Rail passengers unhappy with how their complaints have been handled will be able to use a new service from Monday.
The Dispute Resolution Ombudsman has been appointed to act as an independent body to hold train companies to account.
The ombudsman's decisions will be binding and rail firms will have to take action if failings are identified.
Passengers can go to the ombudsman if they are unhappy with the final response from a rail company or if their complaint has not been resolved within 40 working days.
The new service is being funded by train operators.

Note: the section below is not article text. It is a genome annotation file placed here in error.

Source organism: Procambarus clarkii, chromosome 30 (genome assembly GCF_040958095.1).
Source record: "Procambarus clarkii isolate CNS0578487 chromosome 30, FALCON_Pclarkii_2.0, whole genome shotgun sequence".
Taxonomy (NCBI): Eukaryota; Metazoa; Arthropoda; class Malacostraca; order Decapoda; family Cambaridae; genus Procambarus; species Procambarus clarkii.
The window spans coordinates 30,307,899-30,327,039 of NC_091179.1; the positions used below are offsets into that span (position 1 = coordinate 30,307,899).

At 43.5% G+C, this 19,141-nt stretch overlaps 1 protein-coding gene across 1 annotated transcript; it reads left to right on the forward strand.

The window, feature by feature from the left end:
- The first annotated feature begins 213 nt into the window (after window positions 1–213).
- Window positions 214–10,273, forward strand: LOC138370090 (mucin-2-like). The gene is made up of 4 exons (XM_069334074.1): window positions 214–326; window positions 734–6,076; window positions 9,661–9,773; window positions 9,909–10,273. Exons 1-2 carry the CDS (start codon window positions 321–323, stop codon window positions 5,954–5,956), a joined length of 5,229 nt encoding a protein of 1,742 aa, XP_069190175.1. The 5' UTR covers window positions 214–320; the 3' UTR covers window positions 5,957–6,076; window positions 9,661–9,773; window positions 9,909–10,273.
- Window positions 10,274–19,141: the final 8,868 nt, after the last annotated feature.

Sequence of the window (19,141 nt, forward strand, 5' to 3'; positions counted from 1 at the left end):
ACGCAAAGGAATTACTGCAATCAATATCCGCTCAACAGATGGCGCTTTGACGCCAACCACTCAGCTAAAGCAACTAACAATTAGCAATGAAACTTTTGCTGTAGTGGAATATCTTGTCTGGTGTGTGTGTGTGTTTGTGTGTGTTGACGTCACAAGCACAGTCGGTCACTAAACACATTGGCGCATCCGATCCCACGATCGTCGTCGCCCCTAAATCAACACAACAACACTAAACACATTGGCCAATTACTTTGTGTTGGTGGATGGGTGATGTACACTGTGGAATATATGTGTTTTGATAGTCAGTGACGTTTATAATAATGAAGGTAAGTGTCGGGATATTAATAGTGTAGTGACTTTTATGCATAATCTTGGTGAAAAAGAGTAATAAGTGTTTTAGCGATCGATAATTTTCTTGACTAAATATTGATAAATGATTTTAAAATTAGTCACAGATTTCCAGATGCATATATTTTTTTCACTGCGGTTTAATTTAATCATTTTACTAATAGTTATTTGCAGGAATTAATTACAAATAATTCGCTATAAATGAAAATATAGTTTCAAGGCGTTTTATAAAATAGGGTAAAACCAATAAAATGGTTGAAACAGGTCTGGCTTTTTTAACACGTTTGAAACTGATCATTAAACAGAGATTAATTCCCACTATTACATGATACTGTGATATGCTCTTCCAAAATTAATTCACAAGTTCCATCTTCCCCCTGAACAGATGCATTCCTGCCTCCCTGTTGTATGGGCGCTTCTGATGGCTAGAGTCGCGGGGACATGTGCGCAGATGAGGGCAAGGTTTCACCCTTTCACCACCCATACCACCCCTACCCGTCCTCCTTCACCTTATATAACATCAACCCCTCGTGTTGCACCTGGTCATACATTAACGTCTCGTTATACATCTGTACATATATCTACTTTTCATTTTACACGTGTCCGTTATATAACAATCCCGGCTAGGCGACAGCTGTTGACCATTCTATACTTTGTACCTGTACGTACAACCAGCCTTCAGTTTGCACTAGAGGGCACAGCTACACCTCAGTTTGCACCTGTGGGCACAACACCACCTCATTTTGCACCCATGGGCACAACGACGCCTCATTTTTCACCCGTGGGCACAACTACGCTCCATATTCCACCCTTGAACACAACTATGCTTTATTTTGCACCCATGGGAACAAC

Office of Rail and Road figures show just 28% of people who made a complaint to a train company in 2017/18 were satisfied with the outcome.
The most common areas of complaints include punctuality/reliability, difficulties buying a ticket and not being able to find a seat.
Rail Minister Andrew Jones described the launch of the ombudsman service as a "significant step forward for passengers' rights" and urged companies to "take this opportunity to improve their complaints process".
Jacqueline Starr, a managing director at industry body the Rail Delivery Group, said the scheme will give passengers "even greater confidence that we're doing as much as we can to get to a fair outcome".
Anthony Smith, chief executive of independent passenger watchdog Transport Focus, said: "We expect the ability of the Rail Ombudsman to impose binding decisions to resolve complaints - and the fact it can charge train companies fees for doing this - will drive improvements to the way most train operators handle passenger complaints."